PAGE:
This week in Iraq

By Dr. Peter (LTC) Published - July 26, 2004


Funeral procession through one of the little towns locally. Note there are only men in the procession. It was peaceful.

Photo by LTC Peter

 Funeral procession through one of the little towns locally. Note there are only men in the procession. It was peaceful.

     Baghdad, Iraq – I just heard my first rocket attack close up. I was walking out of my quarters when I heard and felt a deep "whoomp!" which was profoundly resonating and shook my intestines. It was sort of a mushroom-cloud shaped sound. I froze. It came from behind me, to my right. This was followed by a subdued hissing through the air, maybe 200 yards above me and to my right, like a very small jet tearing through the air. This second sound almost didn’t register as related to the "whoomp" until I heard the impact, not quite two seconds later, and mentally connected the three sounds. That third one was a different sound. A smaller, more compact, rounded, and slightly higher pitched explosion, with less intestinal vibration. It was in front of me and to my right, in the distance, but not far off. Not far enough off.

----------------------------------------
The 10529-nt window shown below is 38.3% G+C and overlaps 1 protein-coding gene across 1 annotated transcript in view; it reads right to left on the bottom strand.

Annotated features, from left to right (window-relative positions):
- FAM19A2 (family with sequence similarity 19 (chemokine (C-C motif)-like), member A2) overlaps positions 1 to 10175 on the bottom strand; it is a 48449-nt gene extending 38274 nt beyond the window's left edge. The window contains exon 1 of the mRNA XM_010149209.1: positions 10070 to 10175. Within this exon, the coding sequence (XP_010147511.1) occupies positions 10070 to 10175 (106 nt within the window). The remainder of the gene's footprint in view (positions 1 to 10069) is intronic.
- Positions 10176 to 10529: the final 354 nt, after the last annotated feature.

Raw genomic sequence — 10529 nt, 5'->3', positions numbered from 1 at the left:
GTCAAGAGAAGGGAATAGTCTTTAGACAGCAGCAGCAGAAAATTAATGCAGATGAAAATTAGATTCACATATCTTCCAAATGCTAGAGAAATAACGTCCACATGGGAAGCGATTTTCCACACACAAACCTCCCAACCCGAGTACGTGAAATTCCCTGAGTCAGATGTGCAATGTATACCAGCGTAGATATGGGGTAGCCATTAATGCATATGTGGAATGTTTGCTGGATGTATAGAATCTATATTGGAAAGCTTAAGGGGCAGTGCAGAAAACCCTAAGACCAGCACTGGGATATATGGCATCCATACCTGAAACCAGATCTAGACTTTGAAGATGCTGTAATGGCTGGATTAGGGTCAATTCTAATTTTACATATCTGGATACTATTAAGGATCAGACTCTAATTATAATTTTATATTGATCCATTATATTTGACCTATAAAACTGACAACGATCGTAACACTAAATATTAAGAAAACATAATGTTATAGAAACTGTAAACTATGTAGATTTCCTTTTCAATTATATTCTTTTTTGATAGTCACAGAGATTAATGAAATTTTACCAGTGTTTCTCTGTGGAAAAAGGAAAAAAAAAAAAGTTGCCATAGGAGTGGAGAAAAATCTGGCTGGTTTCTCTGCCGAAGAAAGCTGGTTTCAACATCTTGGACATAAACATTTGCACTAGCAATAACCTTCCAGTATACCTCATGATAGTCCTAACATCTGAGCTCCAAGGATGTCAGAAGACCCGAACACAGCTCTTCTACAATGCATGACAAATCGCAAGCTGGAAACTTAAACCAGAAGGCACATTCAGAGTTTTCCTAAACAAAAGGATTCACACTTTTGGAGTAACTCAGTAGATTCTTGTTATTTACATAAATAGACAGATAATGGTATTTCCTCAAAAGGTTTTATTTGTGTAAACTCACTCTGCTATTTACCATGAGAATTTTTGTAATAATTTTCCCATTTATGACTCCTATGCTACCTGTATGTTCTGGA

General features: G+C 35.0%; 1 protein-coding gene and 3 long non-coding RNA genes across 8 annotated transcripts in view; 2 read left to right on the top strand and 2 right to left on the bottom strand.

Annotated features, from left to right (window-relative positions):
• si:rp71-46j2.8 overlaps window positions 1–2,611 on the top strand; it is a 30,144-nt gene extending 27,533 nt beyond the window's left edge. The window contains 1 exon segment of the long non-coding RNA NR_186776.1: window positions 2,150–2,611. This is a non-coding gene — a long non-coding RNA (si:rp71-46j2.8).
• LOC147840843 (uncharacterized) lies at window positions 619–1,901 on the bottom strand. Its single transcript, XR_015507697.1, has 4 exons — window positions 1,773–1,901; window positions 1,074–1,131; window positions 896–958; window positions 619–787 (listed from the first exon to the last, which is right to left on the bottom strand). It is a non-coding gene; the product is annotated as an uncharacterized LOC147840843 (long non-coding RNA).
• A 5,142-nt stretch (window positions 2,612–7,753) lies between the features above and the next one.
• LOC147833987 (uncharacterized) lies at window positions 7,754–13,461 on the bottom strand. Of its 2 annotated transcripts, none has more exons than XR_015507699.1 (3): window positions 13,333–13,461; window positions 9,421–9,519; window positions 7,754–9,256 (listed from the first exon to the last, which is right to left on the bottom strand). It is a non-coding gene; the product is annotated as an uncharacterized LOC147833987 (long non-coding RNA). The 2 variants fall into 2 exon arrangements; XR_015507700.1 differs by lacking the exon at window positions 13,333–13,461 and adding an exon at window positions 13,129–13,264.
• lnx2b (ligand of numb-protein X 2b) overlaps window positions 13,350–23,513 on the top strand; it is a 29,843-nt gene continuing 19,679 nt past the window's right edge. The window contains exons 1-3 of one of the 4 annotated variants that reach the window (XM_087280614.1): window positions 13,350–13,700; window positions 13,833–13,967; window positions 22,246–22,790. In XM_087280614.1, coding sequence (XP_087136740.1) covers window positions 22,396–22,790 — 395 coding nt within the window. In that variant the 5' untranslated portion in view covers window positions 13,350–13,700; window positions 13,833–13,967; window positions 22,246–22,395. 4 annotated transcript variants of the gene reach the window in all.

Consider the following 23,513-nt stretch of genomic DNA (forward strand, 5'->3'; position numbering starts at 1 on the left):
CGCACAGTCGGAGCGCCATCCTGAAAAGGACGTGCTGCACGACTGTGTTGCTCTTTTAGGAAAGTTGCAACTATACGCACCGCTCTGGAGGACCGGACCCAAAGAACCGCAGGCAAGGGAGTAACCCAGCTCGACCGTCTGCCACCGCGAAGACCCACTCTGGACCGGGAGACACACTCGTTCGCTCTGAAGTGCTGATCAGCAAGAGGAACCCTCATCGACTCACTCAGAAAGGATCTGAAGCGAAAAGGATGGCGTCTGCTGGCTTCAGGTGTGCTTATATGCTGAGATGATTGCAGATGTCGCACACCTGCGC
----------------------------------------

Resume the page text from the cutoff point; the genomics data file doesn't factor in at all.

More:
Only three sounds, each distinct. Taken together, a menacing message. Would there be a second launch? I looked for cover, none handy. I felt better that I was wearing my IBA and helmet, as required whenever we were outside during the week of the transfer of authority, when we were expecting a bit more badness than usual.

There was no second launch.

My radio crackled as the tower guards reported the rocket’s impact. It missed our base, having traveled completely over the compound, exploding about 250 meters beyond our wall on the other side. Were they aiming at us? If so, they need to juice down their launcher a bit.

Another new experience, these three sounds taken together. This one, I can live without.


Dearest Readers,